Shimla: The Himachal Pradesh High Court curbed the chief ministers arbitrary powers of transferring employees made “at the instance of a person, who has no role to play in the government” and quashed the chief ministers orders to transfer four employees, who had petitioned the court challenging the governments directives.
The four petitions moved before the court had pleaded that the state had not applied a fair method in transferring them and the transfers had not been carried out in public interest but had been done with political manipulation.
One of the petitioners, Sanjay Kumar had even pointed out that whereas some work inspectors in the HPPWD Dharampur division had completed 15 years of service in one division only but he had been transferred 400 Kms away at Sangrah in Sirmaur at the behest one Chandershekher, under political pressure after a stay on 2 years and 10 months.
Chandershekher is identified as a politician, who as a candidate of a political party lost in the last assembly elections. The petitioner also let the court know that 400 transfers had been made at the behest of the politician.
The court comprising of Chief Justice AM Khanwilkar and Justice Kuldip Singh after examining the records noted, “it is substantiated by official record.”
Defending the government, the advocate general let the court know that “an employee has not vested right to serve at a particular place. The employer has every right to transfer an employee in public interest or on administrative grounds”
Once chief minister of the state, being the head and final authority in the hierarchy, after due application of mind, orders transfer of any employee then such employee is bound to serve the state at the place where he has been transferred, the advocate general told the court.
Not agree with the government lawyer’s argument, the judges pulled out the judgment in Amir Chand vs State of HP & others delivered on 9th January, 2013 to point out “no transfer should be made at the behest of party workers.”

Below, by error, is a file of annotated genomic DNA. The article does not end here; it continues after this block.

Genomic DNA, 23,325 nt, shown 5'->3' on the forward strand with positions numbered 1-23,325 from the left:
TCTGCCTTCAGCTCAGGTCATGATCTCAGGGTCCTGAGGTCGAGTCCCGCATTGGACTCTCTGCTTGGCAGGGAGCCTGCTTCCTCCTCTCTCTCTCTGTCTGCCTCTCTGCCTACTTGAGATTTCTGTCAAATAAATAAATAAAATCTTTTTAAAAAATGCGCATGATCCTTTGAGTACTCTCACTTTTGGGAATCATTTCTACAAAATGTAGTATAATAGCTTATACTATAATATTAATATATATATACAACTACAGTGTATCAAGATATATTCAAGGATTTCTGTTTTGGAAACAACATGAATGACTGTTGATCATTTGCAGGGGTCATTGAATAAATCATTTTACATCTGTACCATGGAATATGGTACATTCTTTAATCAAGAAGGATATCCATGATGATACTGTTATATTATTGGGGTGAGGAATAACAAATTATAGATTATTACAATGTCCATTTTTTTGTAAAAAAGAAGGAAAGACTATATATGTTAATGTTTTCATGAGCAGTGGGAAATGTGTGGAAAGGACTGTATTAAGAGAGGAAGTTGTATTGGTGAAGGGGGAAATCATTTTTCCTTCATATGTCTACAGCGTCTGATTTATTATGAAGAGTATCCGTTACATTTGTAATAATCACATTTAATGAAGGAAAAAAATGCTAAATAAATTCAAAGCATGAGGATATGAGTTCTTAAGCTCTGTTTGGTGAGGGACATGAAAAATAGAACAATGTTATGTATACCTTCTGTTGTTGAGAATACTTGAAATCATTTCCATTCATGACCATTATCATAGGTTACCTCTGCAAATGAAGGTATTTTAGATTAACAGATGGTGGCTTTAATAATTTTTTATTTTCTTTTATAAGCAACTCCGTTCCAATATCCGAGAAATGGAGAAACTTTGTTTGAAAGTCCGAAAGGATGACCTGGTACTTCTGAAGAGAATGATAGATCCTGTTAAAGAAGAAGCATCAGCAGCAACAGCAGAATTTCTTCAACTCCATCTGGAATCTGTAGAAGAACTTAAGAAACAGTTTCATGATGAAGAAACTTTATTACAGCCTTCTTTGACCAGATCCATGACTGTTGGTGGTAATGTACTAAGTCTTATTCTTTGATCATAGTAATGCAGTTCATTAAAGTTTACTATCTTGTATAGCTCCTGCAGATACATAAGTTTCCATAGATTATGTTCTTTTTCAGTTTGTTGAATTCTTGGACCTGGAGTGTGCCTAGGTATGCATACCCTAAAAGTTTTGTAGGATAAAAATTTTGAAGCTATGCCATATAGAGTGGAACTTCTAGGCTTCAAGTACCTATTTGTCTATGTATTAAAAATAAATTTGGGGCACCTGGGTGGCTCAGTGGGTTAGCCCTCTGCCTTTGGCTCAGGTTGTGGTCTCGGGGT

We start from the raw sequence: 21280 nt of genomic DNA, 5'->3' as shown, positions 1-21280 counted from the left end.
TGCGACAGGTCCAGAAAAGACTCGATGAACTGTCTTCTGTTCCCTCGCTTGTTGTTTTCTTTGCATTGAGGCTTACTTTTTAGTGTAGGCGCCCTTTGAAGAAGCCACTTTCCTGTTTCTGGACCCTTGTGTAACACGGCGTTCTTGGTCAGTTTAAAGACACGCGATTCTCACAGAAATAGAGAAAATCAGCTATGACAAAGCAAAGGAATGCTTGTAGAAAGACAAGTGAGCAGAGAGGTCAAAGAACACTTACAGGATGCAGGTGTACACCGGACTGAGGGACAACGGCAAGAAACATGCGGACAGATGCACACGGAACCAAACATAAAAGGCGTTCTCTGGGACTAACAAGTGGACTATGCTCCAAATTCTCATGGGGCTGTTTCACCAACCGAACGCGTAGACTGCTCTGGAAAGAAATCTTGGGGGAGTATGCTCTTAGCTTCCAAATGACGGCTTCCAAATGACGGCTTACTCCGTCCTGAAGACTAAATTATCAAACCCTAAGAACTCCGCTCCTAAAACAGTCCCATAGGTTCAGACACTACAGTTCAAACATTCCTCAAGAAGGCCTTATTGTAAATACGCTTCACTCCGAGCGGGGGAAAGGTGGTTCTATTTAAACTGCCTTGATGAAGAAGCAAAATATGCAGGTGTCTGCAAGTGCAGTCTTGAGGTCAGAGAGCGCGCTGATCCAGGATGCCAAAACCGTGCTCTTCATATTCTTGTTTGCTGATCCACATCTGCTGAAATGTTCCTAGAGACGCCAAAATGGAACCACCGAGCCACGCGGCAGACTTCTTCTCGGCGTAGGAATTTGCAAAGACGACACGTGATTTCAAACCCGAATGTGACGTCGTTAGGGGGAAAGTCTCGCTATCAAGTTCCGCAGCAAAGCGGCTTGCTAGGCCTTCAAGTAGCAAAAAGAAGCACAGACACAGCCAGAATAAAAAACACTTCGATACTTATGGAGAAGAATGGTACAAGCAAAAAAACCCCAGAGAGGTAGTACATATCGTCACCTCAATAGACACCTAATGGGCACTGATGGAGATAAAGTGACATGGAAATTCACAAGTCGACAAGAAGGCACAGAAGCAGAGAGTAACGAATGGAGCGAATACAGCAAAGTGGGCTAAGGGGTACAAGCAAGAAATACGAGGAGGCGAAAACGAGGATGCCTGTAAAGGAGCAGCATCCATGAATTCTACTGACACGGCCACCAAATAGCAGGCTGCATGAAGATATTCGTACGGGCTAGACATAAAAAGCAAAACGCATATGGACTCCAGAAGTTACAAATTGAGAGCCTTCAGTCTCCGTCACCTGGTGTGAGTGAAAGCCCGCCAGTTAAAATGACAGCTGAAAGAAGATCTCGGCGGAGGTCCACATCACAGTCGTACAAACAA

The landmark judgment upheld by the Supreme Court had decreed that whenever any transfer is ordered not by the departments, but on the recommendations of a Minister or MLA, then before ordering the transfer, views of the administrative department must be ascertained. Only after ascertaining the views of the administrative department, the transfer may be ordered if approved by the administrative departments.
The court in the said order had directed the state that “No transfer should be ordered at the behest of party workers or others who have no connection either with the legislature or the executive. These persons have no right to recommend that an employee should be posted at a particular place. In case they want to complain about the functioning of the employee then the complaint must be made to the Minister In charge and/or the Head of the Department. Only after the complaint is verified should action be taken.”
Writing for the bench Justice Kuldip Singh observes, “The transfer at the instance of a person, who has no role to play in the Government, will not only be extraneous consideration, but also against public policy. It shakes the confidence of the people and creates an impression in the mind of a common man that the centre of power is somewhere else and not the Government.”
“There is, however, one caveat. That, any person has a right to make a complaint against an employee regarding his conduct to his superior or Chief Minster and even request for his transfer. It is, however, only for the competent authority to consider the request and to take appropriate action in accordance with law,” the judge recorded.
Before quashing the four transfer orders the court noted “On perusal of the original record, it is noticed that the proposal for transfer has not originated from the concerned Administrative Department, but because of the direction received from the office of the Chief Minister.”
“Thus in the facts and circumstances which have come on record in all the petitions, the impugned transfer orders of all the four petitioners are not sustainable, being arbitrary and vitiated because the same are issued under dictation,” the judges concluded.